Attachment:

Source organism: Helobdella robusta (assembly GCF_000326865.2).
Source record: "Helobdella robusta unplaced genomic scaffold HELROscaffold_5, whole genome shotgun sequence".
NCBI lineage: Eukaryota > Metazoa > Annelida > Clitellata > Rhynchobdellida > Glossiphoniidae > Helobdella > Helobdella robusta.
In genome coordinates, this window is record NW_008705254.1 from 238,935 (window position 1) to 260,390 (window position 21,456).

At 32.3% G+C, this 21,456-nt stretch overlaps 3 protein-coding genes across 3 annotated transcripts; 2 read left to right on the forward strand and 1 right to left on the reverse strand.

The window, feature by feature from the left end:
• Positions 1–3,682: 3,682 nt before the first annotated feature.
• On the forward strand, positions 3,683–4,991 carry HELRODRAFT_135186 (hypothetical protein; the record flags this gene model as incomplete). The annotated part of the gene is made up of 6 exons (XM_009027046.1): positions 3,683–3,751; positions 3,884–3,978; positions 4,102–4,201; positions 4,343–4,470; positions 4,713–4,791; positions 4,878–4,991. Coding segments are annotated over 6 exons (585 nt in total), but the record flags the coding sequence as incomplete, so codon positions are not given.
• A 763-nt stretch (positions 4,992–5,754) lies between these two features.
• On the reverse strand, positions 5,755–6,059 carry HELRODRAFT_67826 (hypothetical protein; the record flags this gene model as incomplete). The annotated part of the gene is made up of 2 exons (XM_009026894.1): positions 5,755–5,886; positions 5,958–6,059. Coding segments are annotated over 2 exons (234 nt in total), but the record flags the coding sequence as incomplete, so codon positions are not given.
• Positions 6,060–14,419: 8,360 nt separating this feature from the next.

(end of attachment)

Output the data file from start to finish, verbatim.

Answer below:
Source organism: Helobdella robusta (assembly GCF_000326865.2).
Source record: "Helobdella robusta unplaced genomic scaffold HELROscaffold_5, whole genome shotgun sequence".
NCBI lineage: Eukaryota > Metazoa > Annelida > Clitellata > Rhynchobdellida > Glossiphoniidae > Helobdella > Helobdella robusta.
In genome coordinates, this window is record NW_008705254.1 from 238,935 (window position 1) to 260,390 (window position 21,456).

At 32.3% G+C, this 21,456-nt stretch overlaps 3 protein-coding genes across 3 annotated transcripts; 2 read left to right on the forward strand and 1 right to left on the reverse strand.

The window, feature by feature from the left end:
• Positions 1–3,682: 3,682 nt before the first annotated feature.
• On the forward strand, positions 3,683–4,991 carry HELRODRAFT_135186 (hypothetical protein; the record flags this gene model as incomplete). The annotated part of the gene is made up of 6 exons (XM_009027046.1): positions 3,683–3,751; positions 3,884–3,978; positions 4,102–4,201; positions 4,343–4,470; positions 4,713–4,791; positions 4,878–4,991. Coding segments are annotated over 6 exons (585 nt in total), but the record flags the coding sequence as incomplete, so codon positions are not given.
• A 763-nt stretch (positions 4,992–5,754) lies between these two features.
• On the reverse strand, positions 5,755–6,059 carry HELRODRAFT_67826 (hypothetical protein; the record flags this gene model as incomplete). The annotated part of the gene is made up of 2 exons (XM_009026894.1): positions 5,755–5,886; positions 5,958–6,059. Coding segments are annotated over 2 exons (234 nt in total), but the record flags the coding sequence as incomplete, so codon positions are not given.
• Positions 6,060–14,419: 8,360 nt separating this feature from the next.